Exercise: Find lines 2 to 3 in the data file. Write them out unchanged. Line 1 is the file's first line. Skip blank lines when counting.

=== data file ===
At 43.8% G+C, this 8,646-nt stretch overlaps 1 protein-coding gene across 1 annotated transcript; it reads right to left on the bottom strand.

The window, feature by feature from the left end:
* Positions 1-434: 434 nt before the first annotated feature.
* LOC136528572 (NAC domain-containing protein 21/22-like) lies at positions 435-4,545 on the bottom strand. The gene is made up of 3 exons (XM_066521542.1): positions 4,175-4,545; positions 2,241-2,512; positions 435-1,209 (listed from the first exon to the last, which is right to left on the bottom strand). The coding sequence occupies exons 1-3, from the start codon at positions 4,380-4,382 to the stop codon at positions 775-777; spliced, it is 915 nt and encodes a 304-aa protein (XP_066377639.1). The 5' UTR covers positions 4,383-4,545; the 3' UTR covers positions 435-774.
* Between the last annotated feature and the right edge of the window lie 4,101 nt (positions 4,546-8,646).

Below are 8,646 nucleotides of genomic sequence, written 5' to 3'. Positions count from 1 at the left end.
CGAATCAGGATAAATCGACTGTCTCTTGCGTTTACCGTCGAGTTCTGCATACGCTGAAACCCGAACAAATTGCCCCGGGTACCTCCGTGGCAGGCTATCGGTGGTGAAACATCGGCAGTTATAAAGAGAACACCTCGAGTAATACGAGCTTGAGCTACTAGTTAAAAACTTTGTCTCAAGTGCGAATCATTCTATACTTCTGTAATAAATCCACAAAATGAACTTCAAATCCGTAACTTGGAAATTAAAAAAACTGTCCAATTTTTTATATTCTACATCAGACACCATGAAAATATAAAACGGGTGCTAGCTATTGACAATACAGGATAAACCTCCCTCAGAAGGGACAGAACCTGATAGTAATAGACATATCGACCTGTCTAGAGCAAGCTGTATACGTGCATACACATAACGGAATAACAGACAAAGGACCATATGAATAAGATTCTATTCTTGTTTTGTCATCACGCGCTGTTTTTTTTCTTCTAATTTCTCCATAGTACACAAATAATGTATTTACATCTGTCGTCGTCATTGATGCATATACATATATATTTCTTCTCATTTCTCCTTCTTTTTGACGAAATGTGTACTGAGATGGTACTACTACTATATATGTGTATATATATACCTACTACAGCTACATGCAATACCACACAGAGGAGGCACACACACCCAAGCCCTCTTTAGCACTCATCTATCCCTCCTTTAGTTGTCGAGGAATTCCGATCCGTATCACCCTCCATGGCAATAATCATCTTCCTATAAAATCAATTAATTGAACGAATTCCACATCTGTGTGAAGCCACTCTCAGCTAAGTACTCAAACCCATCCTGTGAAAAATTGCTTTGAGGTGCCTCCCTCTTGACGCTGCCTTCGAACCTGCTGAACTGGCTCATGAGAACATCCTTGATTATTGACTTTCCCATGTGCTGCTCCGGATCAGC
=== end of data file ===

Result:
The window, feature by feature from the left end:
* Positions 1-434: 434 nt before the first annotated feature.